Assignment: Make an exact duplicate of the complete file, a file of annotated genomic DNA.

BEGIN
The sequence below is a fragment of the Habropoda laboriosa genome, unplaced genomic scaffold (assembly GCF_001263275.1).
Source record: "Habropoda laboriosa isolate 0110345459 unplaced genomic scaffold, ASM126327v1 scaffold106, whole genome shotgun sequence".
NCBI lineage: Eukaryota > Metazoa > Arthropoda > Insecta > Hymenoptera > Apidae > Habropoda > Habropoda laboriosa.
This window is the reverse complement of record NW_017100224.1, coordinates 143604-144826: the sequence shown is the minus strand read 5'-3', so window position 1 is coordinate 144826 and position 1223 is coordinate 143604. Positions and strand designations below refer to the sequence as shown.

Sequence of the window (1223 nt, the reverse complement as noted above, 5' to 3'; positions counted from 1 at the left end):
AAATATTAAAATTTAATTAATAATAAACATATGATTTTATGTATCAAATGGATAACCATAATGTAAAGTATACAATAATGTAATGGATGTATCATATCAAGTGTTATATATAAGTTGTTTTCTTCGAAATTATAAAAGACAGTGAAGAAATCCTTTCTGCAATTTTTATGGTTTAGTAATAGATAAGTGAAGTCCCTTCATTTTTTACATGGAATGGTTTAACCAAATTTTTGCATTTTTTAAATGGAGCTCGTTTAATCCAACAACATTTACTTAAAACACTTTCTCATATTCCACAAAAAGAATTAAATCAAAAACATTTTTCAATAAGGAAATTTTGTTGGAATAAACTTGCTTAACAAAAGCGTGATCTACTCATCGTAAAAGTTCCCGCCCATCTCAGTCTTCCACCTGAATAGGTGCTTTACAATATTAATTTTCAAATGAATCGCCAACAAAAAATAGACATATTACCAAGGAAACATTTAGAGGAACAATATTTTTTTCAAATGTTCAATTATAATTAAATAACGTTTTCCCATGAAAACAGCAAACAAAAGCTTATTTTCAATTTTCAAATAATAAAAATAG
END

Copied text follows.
The sequence below is a fragment of the Habropoda laboriosa genome, unplaced genomic scaffold (assembly GCF_001263275.1).
Source record: "Habropoda laboriosa isolate 0110345459 unplaced genomic scaffold, ASM126327v1 scaffold106, whole genome shotgun sequence".
NCBI lineage: Eukaryota > Metazoa > Arthropoda > Insecta > Hymenoptera > Apidae > Habropoda > Habropoda laboriosa.
This window is the reverse complement of record NW_017100224.1, coordinates 143604-144826: the sequence shown is the minus strand read 5'-3', so window position 1 is coordinate 144826 and position 1223 is coordinate 143604. Positions and strand designations below refer to the sequence as shown.

Sequence of the window (1223 nt, the reverse complement as noted above, 5' to 3'; positions counted from 1 at the left end):
AAATATTAAAATTTAATTAATAATAAACATATGATTTTATGTATCAAATGGATAACCATAATGTAAAGTATACAATAATGTAATGGATGTATCATATCAAGTGTTATATATAAGTTGTTTTCTTCGAAATTATAAAAGACAGTGAAGAAATCCTTTCTGCAATTTTTATGGTTTAGTAATAGATAAGTGAAGTCCCTTCATTTTTTACATGGAATGGTTTAACCAAATTTTTGCATTTTTTAAATGGAGCTCGTTTAATCCAACAACATTTACTTAAAACACTTTCTCATATTCCACAAAAAGAATTAAATCAAAAACATTTTTCAATAAGGAAATTTTGTTGGAATAAACTTGCTTAACAAAAGCGTGATCTACTCATCGTAAAAGTTCCCGCCCATCTCAGTCTTCCACCTGAATAGGTGCTTTACAATATTAATTTTCAAATGAATCGCCAACAAAAAATAGACATATTACCAAGGAAACATTTAGAGGAACAATATTTTTTTCAAATGTTCAATTATAATTAAATAACGTTTTCCCATGAAAACAGCAAACAAAAGCTTATTTTCAATTTTCAAATAATAAAAATAG